Aaron Rodgers injury: Where will the Packers go from here?

Mike McGinnis

With Aaron Rodgers injured, there will be some questions to answer in Green Bay. There are a few directions the Packers could go in the coming weeks.

The full extent of Aaron Rodgers' left shoulder injury is still unknown, but with him unable to return to Monday's game, at least next week is in question. In a best-case scenario, Rodgers would be able to play through the injury and start next week. If his collarbone is fractured like Zach Zaidman of WBBM Newsradio 780 reported on Monday, it could keep Rodgers out of the lineup for six weeks or more.

More on Rodgers and the Packers: Acme Packing Company

Without knowing the severity of the injury and Rodgers' timetable to return, here are three possible options for the Packers moving forward.

Let Rodgers play through it

The good news for the Packers is Rodgers injured his non-throwing shoulder. That doesn't mean he can play through any injury, but does give him a better opportunity to return quickly if the injury is minor enough. Rodgers injured his right shoulder in 2008 and still played the next week, according to Jason Wilde of ESPN. According to Albert Breer of the NFL Network, Tom Brady played through a separated AC joint in his non-throwing shoulder during the 2011 playoffs.

If Rodgers did indeed fracture his collarbone or suffer a serious injury, there is likely nothing he can do to play through it. A collarbone fracture would keep him at out least a month, with similar injuries costing quarterbacks six weeks. Troy Aikman fractured his left collarbone in 1998 and returned six weeks later.

The Packers dropped into a three-way tie for first place in the NFC North with the loss, but fortunately do not have a difficult stretch of schedule coming up. Green Bay's next three opponents have a combined 7-18 record and just three of the final eight opponents are currently .500 or better. If Rodgers missed five weeks, he would be out for a key game against Detroit, but return for the final three games of the season including contests against 5-4 Dallas and 5-3 Chicago.

There is never a good time to lose your starting quarterback, but if Rodgers is out, this could be the best possible timing for Green Bay.

Start Seneca Wallace

If Rodgers is unable to play through the injury, the Packers could turn to Seneca Wallace to take over the starting duties. Wallace came on in relief on Monday and is currently the only other quarterback on the active roster. The 33-year-old Wallace has plenty of experience, but had not played in a regular season game since 2011 and was a late addition to Green Bay's roster following the preseason.


If Wallace is thrust into the starting position, the Packers will likely turn to the running game, just like they did on Monday. Eddie Lacy ran for 150 yards against the Bears and has proved to be a capable feature back. James Starks is also healthy and running well, giving Green Bay a potentially potent rushing attack. With additional practice reps, Wallace would likely perform better than he did on Monday night and a strong rushing attack would only help to ease him into the role. The Packers have been one of the best passing offenses in the NFL in recent years, but they may need to switch gears if they are going to remain in the playoff race until Rodgers returns.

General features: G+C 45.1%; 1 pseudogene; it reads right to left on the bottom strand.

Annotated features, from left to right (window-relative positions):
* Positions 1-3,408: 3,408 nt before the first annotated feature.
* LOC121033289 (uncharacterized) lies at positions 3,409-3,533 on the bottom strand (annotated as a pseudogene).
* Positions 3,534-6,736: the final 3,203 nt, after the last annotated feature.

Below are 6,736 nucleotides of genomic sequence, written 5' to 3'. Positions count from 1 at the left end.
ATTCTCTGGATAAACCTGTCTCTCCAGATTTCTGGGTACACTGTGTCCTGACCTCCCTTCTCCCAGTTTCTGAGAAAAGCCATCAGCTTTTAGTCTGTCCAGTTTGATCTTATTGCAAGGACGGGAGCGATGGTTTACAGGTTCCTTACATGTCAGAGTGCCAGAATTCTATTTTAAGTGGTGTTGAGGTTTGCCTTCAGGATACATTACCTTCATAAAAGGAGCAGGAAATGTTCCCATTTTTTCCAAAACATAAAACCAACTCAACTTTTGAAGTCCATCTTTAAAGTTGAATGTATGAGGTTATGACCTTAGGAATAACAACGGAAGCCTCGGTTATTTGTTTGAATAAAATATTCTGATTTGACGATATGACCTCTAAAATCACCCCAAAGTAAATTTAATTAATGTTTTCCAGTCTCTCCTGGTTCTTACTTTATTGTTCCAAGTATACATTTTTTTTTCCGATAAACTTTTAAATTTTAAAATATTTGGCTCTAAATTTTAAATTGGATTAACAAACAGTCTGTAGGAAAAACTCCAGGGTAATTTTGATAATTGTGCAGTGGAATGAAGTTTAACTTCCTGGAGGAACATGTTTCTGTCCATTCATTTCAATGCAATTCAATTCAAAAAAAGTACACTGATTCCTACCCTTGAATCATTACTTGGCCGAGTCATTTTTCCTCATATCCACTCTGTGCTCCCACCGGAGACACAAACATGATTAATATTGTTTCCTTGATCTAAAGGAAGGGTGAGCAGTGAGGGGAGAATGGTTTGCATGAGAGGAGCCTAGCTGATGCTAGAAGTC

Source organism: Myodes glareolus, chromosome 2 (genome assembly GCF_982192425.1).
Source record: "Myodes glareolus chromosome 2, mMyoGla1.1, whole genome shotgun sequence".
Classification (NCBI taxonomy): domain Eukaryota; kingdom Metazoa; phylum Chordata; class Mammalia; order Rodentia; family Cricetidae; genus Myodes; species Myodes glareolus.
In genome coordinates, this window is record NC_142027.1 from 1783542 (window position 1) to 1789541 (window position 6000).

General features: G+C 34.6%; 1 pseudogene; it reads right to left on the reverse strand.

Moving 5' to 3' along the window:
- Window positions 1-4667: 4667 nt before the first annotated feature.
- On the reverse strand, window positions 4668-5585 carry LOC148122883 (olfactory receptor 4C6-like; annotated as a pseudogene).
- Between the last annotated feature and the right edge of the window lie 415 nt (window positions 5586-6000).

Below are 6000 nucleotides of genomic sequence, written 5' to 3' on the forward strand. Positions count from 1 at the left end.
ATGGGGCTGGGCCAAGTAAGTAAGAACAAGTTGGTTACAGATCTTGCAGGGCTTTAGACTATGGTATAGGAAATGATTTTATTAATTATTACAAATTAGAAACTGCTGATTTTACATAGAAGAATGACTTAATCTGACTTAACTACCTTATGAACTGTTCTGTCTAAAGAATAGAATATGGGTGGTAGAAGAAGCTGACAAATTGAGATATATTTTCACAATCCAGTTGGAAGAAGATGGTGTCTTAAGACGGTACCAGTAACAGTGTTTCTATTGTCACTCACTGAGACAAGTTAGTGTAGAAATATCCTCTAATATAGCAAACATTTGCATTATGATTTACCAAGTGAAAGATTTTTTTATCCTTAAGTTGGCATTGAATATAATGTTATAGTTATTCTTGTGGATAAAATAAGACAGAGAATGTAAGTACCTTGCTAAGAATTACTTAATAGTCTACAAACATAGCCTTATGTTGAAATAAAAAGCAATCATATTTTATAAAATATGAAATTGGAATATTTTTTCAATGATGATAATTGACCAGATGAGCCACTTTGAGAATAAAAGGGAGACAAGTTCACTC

Scott Tolzien is currently on Green Bay's practice squad and could be promoted to the active roster.

Sign a free agent

If the Packers turn to the free agent market for a starter or depth, they will have a number of familiar options. Graham Harrell, Vince Young and B.J. Coleman were with Green Bay during the preseason before being released. All three are currently free agents. Harrell spent three seasons with the Packers and should be very familiar with Mike McCarthy's system.

Green Bay could also turn to free agent Matt Flynn. Flynn was released by the Bills on Monday and spent four seasons as Rodgers' backup earlier in his career. Flynn started two games in Green Bay due to a Rodgers injury and played extremely well. He completed 68 percent of his passes in those starts and averaged 9.0 yards per attempt with nine touchdowns and two interceptions. He hasn't had much success since leaving Green Bay. Flynn signed with Seattle, but was beat out for the starting job by Russell Wilson. After a year of backing up Wilson, Flynn was traded to Oakland. He lost the starting job to Terrelle Pryor and struggled during his one start with the Raiders. He was released by Oakland and was on the free agent market before being picked up by the Bills. He didn't appear in a game for Buffalo, who instead turned to undrafted rookie free agent Jeff Tuel.

Rodgers is one of the most-irreplaceable players in the NFL, so no matter what the Packers do, it's going to pale in comparison to a healthy Rodgers. Green Bay, however, could be much worse off. Not only do they have a manageable schedule upcoming, but the running attack is vastly improved over last season. Green Bay averaged 106.4 rushing yards per game last season, but with Lacy leading the way, that number has improved to 148.6 rushing yards per game this season. The Packers may not be the Seahawks, 49ers or any of the other run-first teams, but the ground game is strong enough to survive ... even without Rodgers.

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